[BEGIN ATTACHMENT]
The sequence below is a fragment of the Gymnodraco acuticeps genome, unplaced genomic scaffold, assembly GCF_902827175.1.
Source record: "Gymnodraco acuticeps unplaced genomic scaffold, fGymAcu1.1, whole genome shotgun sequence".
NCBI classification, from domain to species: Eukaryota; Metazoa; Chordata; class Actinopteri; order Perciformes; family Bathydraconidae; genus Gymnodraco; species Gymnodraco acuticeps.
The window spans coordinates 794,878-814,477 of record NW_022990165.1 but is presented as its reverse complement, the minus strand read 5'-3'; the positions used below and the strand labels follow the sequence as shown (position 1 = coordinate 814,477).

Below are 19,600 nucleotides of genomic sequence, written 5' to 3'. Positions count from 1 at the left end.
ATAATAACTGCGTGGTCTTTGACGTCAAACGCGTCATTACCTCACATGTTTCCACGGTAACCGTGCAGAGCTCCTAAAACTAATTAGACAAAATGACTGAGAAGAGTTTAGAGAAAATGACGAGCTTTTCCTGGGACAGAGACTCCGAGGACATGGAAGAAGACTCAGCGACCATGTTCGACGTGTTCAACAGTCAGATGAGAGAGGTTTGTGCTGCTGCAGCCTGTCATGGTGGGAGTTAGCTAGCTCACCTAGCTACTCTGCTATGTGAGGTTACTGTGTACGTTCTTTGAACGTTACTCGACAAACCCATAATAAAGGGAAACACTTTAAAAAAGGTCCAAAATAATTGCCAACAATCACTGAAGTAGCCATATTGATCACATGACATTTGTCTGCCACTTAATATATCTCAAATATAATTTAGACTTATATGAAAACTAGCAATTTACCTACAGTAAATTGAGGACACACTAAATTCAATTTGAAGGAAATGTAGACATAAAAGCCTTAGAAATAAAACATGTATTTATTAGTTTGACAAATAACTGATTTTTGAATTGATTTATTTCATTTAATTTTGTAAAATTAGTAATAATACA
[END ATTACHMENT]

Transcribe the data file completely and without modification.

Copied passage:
The sequence below is a fragment of the Gymnodraco acuticeps genome, unplaced genomic scaffold, assembly GCF_902827175.1.
Source record: "Gymnodraco acuticeps unplaced genomic scaffold, fGymAcu1.1, whole genome shotgun sequence".
NCBI classification, from domain to species: Eukaryota; Metazoa; Chordata; class Actinopteri; order Perciformes; family Bathydraconidae; genus Gymnodraco; species Gymnodraco acuticeps.
The window spans coordinates 794,878-814,477 of record NW_022990165.1 but is presented as its reverse complement, the minus strand read 5'-3'; the positions used below and the strand labels follow the sequence as shown (position 1 = coordinate 814,477).

Below are 19,600 nucleotides of genomic sequence, written 5' to 3'. Positions count from 1 at the left end.
ATAATAACTGCGTGGTCTTTGACGTCAAACGCGTCATTACCTCACATGTTTCCACGGTAACCGTGCAGAGCTCCTAAAACTAATTAGACAAAATGACTGAGAAGAGTTTAGAGAAAATGACGAGCTTTTCCTGGGACAGAGACTCCGAGGACATGGAAGAAGACTCAGCGACCATGTTCGACGTGTTCAACAGTCAGATGAGAGAGGTTTGTGCTGCTGCAGCCTGTCATGGTGGGAGTTAGCTAGCTCACCTAGCTACTCTGCTATGTGAGGTTACTGTGTACGTTCTTTGAACGTTACTCGACAAACCCATAATAAAGGGAAACACTTTAAAAAAGGTCCAAAATAATTGCCAACAATCACTGAAGTAGCCATATTGATCACATGACATTTGTCTGCCACTTAATATATCTCAAATATAATTTAGACTTATATGAAAACTAGCAATTTACCTACAGTAAATTGAGGACACACTAAATTCAATTTGAAGGAAATGTAGACATAAAAGCCTTAGAAATAAAACATGTATTTATTAGTTTGACAAATAACTGATTTTTGAATTGATTTATTTCATTTAATTTTGTAAAATTAGTAATAATACA